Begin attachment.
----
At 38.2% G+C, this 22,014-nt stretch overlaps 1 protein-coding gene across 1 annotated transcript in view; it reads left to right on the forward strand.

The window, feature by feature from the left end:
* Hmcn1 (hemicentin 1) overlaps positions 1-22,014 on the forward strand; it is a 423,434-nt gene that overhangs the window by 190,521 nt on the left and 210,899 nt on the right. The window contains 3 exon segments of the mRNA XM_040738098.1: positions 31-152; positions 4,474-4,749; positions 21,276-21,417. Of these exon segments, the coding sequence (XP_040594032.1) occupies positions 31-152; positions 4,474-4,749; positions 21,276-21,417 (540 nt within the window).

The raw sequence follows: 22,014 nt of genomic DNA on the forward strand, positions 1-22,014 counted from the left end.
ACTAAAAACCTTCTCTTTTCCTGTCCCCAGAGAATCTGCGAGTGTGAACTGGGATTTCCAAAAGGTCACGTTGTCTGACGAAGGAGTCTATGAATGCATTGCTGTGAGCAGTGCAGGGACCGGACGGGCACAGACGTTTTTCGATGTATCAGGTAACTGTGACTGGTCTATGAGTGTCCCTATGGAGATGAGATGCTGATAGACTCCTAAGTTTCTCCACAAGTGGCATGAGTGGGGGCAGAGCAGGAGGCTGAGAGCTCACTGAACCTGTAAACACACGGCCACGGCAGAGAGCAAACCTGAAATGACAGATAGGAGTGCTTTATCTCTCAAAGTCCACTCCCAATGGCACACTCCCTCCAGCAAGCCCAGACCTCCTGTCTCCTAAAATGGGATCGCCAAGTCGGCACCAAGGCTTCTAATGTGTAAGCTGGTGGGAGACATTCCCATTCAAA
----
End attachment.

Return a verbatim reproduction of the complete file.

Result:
At 38.2% G+C, this 22,014-nt stretch overlaps 1 protein-coding gene across 1 annotated transcript in view; it reads left to right on the forward strand.

The window, feature by feature from the left end:
* Hmcn1 (hemicentin 1) overlaps positions 1-22,014 on the forward strand; it is a 423,434-nt gene that overhangs the window by 190,521 nt on the left and 210,899 nt on the right. The window contains 3 exon segments of the mRNA XM_040738098.1: positions 31-152; positions 4,474-4,749; positions 21,276-21,417. Of these exon segments, the coding sequence (XP_040594032.1) occupies positions 31-152; positions 4,474-4,749; positions 21,276-21,417 (540 nt within the window).

The raw sequence follows: 22,014 nt of genomic DNA on the forward strand, positions 1-22,014 counted from the left end.
ACTAAAAACCTTCTCTTTTCCTGTCCCCAGAGAATCTGCGAGTGTGAACTGGGATTTCCAAAAGGTCACGTTGTCTGACGAAGGAGTCTATGAATGCATTGCTGTGAGCAGTGCAGGGACCGGACGGGCACAGACGTTTTTCGATGTATCAGGTAACTGTGACTGGTCTATGAGTGTCCCTATGGAGATGAGATGCTGATAGACTCCTAAGTTTCTCCACAAGTGGCATGAGTGGGGGCAGAGCAGGAGGCTGAGAGCTCACTGAACCTGTAAACACACGGCCACGGCAGAGAGCAAACCTGAAATGACAGATAGGAGTGCTTTATCTCTCAAAGTCCACTCCCAATGGCACACTCCCTCCAGCAAGCCCAGACCTCCTGTCTCCTAAAATGGGATCGCCAAGTCGGCACCAAGGCTTCTAATGTGTAAGCTGGTGGGAGACATTCCCATTCAAA